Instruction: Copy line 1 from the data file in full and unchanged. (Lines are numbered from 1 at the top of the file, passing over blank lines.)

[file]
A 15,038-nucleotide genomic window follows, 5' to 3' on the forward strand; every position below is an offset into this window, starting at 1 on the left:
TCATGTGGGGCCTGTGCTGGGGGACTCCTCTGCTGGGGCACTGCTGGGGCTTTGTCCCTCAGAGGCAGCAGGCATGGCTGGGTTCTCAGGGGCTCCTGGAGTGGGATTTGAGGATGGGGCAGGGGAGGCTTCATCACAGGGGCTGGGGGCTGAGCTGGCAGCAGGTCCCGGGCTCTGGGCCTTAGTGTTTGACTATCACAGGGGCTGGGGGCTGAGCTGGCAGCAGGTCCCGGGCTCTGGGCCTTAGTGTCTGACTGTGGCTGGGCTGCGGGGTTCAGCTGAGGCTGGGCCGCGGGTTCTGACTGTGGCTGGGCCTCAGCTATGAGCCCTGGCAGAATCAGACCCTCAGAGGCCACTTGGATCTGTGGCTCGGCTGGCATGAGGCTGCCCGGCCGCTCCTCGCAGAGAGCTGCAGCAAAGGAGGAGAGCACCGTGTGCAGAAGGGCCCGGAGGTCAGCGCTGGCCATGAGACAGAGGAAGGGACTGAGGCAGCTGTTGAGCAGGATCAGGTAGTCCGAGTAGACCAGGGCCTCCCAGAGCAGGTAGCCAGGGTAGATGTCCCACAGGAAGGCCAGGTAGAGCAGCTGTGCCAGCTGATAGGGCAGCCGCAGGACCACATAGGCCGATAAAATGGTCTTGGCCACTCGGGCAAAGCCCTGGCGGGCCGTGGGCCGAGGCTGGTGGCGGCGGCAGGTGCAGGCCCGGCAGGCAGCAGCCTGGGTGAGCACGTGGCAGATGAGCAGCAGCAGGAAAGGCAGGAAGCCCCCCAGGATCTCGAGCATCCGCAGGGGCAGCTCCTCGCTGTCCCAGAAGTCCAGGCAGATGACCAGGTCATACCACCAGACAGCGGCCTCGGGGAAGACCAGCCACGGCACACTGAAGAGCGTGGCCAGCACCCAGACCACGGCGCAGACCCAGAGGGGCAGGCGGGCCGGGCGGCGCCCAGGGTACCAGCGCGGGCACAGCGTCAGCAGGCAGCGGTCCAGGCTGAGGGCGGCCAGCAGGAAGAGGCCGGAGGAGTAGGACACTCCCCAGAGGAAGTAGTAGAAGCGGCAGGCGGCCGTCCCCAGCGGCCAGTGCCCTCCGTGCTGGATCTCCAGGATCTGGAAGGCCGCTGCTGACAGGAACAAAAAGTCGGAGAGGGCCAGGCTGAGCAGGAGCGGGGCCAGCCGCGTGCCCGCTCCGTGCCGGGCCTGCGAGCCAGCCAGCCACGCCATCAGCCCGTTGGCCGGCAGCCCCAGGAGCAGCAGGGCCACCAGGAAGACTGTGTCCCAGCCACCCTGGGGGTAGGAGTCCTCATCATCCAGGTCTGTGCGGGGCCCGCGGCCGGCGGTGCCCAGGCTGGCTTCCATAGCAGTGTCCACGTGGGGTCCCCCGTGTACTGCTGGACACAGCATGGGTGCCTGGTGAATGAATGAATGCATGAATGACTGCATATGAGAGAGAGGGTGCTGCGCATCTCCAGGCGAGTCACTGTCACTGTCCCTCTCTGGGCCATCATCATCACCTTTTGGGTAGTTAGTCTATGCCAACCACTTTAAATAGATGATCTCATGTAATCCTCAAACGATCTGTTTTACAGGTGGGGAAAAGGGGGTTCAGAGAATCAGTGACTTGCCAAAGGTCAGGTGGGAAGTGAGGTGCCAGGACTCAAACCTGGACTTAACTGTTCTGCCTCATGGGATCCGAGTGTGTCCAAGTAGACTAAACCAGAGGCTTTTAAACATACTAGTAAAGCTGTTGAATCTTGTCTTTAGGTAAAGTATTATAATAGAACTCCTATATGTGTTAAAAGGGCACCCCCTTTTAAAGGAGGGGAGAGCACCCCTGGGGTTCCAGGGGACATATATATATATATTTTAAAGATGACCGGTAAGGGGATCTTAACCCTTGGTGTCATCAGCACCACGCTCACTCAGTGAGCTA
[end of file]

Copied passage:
A 15,038-nucleotide genomic window follows, 5' to 3' on the forward strand; every position below is an offset into this window, starting at 1 on the left: